Rare Earths: Stop the Dependency

English: These rare-earth oxides are used as t...

Rare-earth oxides. Clockwise from top center: praseodymium, cerium, lanthanum, neodymium, samarium, and gadolinium. Category:lanthanides (Photo credit: Wikipedia)

“Rising Tensions Over China’s Monopoly on Rare Earths?”
Jane Nakano

East-West Center
May 9, 2012

I remember when I was growing up in Southern California how my father, who had little interest in world events normally would wax passionate about what we then called Zaire, or the ex-Belgian Congo. Dad’s foundry specialized in high-value investment castings made from an alloy of cobalt and nickel. Cobalt, critical to the defense and medical industries, was sourced primarily from Zaire. No cobalt, no business.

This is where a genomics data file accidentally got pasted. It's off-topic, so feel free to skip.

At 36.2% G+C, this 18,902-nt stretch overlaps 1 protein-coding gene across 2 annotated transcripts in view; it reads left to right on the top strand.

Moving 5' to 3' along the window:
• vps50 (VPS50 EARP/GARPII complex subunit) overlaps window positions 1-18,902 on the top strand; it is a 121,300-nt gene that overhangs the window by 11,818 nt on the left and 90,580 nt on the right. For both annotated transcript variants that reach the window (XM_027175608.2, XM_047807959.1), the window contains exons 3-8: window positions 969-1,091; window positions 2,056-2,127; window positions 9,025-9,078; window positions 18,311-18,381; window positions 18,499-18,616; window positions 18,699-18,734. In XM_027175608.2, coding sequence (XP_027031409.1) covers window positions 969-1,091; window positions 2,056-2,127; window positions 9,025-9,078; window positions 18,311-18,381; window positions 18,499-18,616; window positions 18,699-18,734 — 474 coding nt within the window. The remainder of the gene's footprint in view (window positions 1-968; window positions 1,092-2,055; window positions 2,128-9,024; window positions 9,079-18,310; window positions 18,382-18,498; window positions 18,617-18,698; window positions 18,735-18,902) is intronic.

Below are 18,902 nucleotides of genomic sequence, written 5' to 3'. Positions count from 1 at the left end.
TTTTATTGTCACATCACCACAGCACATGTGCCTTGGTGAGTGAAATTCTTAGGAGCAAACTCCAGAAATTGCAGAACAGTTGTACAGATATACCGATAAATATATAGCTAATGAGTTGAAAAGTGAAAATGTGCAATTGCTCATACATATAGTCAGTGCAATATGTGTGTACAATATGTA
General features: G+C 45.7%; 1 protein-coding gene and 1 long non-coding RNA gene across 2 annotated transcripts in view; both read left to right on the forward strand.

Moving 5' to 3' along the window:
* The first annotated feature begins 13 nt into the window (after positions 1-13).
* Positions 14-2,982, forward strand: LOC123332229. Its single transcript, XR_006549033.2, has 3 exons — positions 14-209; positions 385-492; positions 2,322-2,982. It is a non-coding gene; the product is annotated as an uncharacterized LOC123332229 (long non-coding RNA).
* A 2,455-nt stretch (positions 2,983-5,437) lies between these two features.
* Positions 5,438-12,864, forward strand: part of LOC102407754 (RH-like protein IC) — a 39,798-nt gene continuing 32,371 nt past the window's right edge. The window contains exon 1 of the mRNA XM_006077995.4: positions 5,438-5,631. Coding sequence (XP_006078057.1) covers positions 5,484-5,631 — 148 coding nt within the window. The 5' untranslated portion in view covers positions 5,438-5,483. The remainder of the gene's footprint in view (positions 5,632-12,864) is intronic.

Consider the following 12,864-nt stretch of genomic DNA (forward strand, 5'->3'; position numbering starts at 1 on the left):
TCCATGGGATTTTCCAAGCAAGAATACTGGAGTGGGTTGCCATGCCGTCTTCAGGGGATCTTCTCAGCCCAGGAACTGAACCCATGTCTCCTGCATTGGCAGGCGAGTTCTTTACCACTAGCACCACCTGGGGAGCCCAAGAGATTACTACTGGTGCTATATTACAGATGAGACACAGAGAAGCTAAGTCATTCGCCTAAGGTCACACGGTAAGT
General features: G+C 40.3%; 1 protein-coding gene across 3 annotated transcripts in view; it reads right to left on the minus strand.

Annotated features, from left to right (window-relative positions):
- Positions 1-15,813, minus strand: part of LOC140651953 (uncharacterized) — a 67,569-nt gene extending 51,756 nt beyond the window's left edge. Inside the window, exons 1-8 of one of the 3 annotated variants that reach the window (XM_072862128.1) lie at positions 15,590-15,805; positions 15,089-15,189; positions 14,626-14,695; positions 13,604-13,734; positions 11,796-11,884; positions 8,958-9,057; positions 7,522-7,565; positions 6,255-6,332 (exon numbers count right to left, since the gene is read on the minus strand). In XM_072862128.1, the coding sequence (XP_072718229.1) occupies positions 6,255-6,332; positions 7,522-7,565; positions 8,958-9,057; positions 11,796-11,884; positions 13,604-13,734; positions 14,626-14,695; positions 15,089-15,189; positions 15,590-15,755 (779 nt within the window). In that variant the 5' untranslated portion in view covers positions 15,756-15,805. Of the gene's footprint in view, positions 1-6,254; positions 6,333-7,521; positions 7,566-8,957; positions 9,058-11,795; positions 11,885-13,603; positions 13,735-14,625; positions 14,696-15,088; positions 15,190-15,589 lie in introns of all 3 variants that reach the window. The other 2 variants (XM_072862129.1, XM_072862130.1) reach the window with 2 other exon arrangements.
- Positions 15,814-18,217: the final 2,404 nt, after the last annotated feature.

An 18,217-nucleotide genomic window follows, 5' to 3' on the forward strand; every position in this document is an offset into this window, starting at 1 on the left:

Strategic materials and their vulnerability have been an issue for the nations of the Earth for at least the past century. The Japanese, arguably went to war not just for oil but for scrap iron and bauxite (the latter used to make aluminum.) Historical perspective is of little comfort when the material on which your business, your industry, or your country’s future depends is now controlled by someone who may not like you very much. Such is the case today with rare earths.

In a well-argued paper, Jane Nakano warns Japan and the United States not to depend on a WTO ruling to help loosen China’s tightening grip on its supply of rare earths. If nothing else, she notes, the time spent waiting for a ruling would be better spent searching for alternative sources and preparing for the inevitable increase in rare earth prices.

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